And that could be said about practically anything in Back In 1995: it's all a gimmick. Resident Evil had turret controls because the first PlayStation didn't have dual analog sticks. Silent Hill had fog because the PlayStation wasn't powerful enough to render the large environments Team Silent wanted to use. Why does Back In 1995 do anything that it does? Just because. Just to make you think of the old horror games you liked, in the hopes that maybe you'd like it by-proxy.
In fact, this seems almost conscious:
As far as the developer is concerned, Back In 1995 isn't supposed to be a piece of art or even entertainment. It's pure escapism, without merit in and of itself. But that's not what its inspirations were. People are still playing RE and SH to this day, but the vapid power fantasies of yesteryear have long been forgotten by all but the very nostalgic, just like the vapid power fantasies churned out today by the likes of Ubisoft and modern Square-Enix are destined to be. Escapism is shallow; media that invokes something genuine in the audience is timeless.
The developer goes on to express concern about the way games today are made and consumed. To me, this is the most troubling part of the commentary. Yes, there's a lot of garbage coming out nowadays. But as far as I'm concerned, we're living in a golden age of gaming - a time where there are more games appealing to more people than ever before. The gatekeeping, privileged attitude that games are being destroyed because they are not exactly like what they were in the 1990s has led to some pretty terrible stuff over the last few years, and Back In 1995 has hardly earned the right to claim to represent a superior attitude to gaming.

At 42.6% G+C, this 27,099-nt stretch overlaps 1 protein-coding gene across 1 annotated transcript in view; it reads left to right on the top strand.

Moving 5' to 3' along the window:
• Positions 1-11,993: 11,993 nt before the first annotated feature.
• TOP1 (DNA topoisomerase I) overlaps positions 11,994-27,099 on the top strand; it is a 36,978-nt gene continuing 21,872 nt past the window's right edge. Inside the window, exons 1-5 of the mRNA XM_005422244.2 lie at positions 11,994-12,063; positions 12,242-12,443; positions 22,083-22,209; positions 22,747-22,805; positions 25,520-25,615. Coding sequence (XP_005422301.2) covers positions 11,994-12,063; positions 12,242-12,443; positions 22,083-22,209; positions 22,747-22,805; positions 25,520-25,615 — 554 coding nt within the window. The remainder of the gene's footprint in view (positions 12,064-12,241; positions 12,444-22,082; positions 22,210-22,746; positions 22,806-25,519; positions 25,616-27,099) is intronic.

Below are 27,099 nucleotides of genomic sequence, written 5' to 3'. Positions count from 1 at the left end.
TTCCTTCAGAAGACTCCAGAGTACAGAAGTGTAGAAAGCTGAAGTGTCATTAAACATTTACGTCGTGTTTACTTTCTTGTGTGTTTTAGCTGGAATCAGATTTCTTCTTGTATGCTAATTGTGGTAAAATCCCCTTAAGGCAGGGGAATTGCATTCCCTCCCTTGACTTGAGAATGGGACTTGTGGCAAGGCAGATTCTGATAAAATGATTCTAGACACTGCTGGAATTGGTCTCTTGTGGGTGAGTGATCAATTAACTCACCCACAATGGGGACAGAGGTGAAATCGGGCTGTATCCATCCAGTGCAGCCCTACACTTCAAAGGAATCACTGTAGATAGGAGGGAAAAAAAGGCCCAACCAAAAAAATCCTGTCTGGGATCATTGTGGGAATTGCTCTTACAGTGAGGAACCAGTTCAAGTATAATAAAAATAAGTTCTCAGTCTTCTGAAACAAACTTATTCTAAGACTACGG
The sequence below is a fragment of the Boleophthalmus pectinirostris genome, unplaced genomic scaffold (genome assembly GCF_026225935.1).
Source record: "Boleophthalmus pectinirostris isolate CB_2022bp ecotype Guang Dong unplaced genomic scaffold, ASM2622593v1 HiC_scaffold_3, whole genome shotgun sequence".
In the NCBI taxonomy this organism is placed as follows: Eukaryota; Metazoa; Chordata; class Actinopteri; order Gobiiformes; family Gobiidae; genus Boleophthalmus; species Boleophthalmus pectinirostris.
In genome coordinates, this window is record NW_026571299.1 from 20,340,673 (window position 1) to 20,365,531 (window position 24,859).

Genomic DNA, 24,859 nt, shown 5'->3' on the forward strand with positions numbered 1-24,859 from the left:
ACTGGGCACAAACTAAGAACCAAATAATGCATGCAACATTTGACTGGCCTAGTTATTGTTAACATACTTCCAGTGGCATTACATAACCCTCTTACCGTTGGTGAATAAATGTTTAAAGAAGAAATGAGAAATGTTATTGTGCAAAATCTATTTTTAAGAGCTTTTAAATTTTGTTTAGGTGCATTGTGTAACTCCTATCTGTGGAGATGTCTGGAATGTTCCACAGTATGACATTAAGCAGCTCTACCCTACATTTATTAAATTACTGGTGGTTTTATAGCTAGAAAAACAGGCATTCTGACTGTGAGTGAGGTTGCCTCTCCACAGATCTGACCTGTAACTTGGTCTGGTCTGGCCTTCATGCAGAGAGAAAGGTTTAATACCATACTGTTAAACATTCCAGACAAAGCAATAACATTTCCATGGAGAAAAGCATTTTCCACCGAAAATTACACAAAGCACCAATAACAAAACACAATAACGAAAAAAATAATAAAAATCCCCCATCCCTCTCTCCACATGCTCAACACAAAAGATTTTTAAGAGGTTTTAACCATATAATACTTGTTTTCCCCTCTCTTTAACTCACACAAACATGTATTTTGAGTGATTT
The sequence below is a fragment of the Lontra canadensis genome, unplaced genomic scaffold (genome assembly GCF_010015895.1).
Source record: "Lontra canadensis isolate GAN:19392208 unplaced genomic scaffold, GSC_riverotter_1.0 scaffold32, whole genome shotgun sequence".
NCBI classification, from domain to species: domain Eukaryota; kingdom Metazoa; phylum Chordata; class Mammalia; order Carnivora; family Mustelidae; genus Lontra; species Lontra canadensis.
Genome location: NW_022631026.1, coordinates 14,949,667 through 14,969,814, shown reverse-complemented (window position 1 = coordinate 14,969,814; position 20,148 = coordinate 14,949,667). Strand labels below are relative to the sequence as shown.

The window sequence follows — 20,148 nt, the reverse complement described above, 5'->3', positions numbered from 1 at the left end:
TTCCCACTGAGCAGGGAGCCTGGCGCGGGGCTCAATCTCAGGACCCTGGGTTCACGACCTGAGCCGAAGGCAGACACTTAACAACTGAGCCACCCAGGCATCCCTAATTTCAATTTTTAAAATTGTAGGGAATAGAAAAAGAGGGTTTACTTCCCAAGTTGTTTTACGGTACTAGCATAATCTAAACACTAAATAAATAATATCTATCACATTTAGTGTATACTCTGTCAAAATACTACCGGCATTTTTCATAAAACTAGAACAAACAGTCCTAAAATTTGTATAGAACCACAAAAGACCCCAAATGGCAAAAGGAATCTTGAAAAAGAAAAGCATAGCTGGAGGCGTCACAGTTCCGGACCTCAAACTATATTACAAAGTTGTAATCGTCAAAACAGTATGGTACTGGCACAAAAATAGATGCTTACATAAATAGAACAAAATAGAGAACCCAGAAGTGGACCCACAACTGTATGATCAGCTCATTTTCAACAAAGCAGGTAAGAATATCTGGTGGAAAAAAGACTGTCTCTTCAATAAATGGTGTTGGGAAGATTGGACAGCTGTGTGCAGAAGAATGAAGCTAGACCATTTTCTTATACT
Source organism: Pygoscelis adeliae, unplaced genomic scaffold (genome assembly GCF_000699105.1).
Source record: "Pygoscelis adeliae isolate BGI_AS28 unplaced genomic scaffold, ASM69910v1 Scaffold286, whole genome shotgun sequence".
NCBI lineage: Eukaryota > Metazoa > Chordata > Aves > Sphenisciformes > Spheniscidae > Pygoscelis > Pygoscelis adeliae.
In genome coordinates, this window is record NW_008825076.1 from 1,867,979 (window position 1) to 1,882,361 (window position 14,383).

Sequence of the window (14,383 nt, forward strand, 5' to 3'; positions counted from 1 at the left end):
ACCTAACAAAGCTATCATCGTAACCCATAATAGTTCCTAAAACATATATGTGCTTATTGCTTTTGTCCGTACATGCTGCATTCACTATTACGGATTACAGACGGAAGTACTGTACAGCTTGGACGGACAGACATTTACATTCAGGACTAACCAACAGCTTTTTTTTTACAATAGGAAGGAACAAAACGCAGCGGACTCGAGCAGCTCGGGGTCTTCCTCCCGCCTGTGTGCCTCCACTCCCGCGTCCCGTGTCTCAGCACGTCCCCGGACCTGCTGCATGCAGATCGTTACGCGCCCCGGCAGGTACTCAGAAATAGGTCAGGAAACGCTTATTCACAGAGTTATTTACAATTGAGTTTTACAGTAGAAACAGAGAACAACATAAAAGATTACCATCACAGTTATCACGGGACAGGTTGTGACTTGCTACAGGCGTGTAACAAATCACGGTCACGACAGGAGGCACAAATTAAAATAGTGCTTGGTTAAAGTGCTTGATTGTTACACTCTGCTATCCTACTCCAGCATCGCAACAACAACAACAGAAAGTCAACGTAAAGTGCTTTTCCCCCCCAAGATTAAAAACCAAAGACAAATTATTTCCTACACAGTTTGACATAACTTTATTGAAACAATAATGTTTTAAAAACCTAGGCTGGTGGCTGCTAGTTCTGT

But the developer still seems satisfied:
Fair enough. If the developer's job was to make me thing about games old and new, he certainly succeeded.
I'd think that a game developer's job is to make good games.
But what do I know, right?
Ugh, I should've known DarkSydePhil had something to do with this.
Score Calculation: Well, it has two good moments, so that's a
Final Score: 2/10
Verdict: Turret controls, polygon graphics, clunky melee - I already left you, and you're better off left behind. I mean, If we're already doing out-of-context 90s references...